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October 17, 2014

Will the Export-Import Bank’s Office of the Inspector General Ignore Human Rights Violations?

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The Harrahawa Village was relocated to make way for the Sasan coal ash pond. Photo courtesy of Nicole Ghio.

Sudarshan Rajak disappeared under suspicious circumstances after protesting the relocation of families for Reliance Power’s 4,000-megawatt Sasan coal project in Singrauli, India. Some of his neighbors believehe was in his house when it was bulldozed by Reliance. Krishna Das Saha's home was destroyed in the middle of the night -- while his family was still living in it -- to make way for Sasan’s coal ash pond. And when Sati Prasad challenged Reliance’s refusal to hire local workers, he was dragged out of his home and beaten by the police.

These are just a few people who have met violence and intimidation at the hands of Reliance Power. This aggression is subsidized U.S. tax dollars in the form of over $900 million in financing from the U.S. Export-Import Bank (Ex-Im). Indian groups have documented these and other abuses in Sasan Ultra Mega Power Project, Singrauli, Madhya Pradesh: A Brief Report.

Ex-Im has turned a deaf ear to the allegations against the project, but it appeared as though the Office of the Inspector General (OIG) -- the independent investigative body for Ex-Im -- was prepared to listen. Now, we are not so sure

This week, the OIG traveled to Singrauli as part of its inspection of Sasan. While the two OIG representatives were happy to make arrangements to travel to Singrauli in a Reliance helicopter – plans they later had to amend due to rain – they refused to meet with the affected people, claiming that meeting in the communities would make the OIG appear biased. Instead, the OIG summoned a small group of local people to their hotel at 7:30 in the morning while Reliance officials waited outside and could see which villagers came to meet with the OIG.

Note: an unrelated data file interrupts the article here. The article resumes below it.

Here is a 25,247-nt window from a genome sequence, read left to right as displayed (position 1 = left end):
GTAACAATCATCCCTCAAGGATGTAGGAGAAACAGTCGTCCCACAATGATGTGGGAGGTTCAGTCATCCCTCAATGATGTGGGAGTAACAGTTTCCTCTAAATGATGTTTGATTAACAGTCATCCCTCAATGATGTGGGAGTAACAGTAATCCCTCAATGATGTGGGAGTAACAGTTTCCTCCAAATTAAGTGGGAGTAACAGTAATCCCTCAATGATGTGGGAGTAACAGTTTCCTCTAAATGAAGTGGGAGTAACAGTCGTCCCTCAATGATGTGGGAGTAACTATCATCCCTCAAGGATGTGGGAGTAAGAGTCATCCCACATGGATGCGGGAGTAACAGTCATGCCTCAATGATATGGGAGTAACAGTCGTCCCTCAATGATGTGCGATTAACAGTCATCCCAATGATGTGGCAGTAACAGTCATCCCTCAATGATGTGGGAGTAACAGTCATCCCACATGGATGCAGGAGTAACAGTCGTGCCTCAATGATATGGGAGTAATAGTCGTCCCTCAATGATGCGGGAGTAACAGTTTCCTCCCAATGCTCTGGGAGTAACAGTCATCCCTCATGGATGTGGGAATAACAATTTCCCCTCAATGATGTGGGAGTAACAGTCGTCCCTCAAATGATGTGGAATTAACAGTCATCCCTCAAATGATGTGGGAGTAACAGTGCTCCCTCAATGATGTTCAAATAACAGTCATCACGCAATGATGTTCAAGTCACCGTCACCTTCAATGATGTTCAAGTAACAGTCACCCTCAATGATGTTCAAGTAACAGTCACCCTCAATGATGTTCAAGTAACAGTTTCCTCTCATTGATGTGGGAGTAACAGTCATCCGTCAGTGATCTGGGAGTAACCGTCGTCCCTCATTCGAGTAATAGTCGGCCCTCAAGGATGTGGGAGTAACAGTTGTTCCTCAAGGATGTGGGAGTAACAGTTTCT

This is flat out wrong. By holding the meetings at the hotel instead of in the communities, as was originally requested, the OIG put villagers who are concerned about the project at future risk.

Moreover, the OIG has an obligation to follow-up on complaints from affected people. Ex-Im classified

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The Sasan coal-fired power plant in Singrauli, India. Photo courtesy of Nicole Ghio.

Sasan as a Category A project, which means that it is required to comply with additional standards, including the International Finance Corporation’s Performance Standards for environmental and social impacts, labor and working conditions, pollution prevention, community health, and resettlement. The OIG is abdicating its responsibility if it ignores the human impacts and restricts its inspection to the Ex-Im standards for the export of equipment and other weaker benchmarks.

I personally met with affected communities and retold their stories to officials at Ex-Im -- including alerting the Bank officials to a smokestack collapse that killed 30 workers as well as irregularities in coal allotments. These irregularities foreshadowed the coal-gate scandal, which later rocked India and forced then Prime Minister Manmohan Singh to defend himself to Parliament.

But instead of using their trip to listen to the people affected by Sasan, the OIG was only willing to take a tour of the sites by car, where they could view the communities out the windows while refusing to stop and talk to them. Unsurprisingly, the community members felt this was unacceptable.

This is not justice.

The OIG does not currently have a process for this type of inspection, but other institutions do. Last week, Civil Society Organizations sent a letter to the OIG outlining how to conduct an objective and complete report, using the process employed by the Compliance Advisor/Ombudsman (CAO) of the World Bank Group’s International Finance Corporation as a guideline. This includes conducting follow-up visits to meet with affected people in their communities and employing third party experts to assess the impacts.

Will the OIG step up and conduct an impartial inspection? Or will it aid in the suppression of the impacted communities?

If the OIG chooses the latter, they will receive a rude awakening. Local residents have shown time and time again that they will not be silenced.

--Nicole Ghio, Sierra Club International Climate Program


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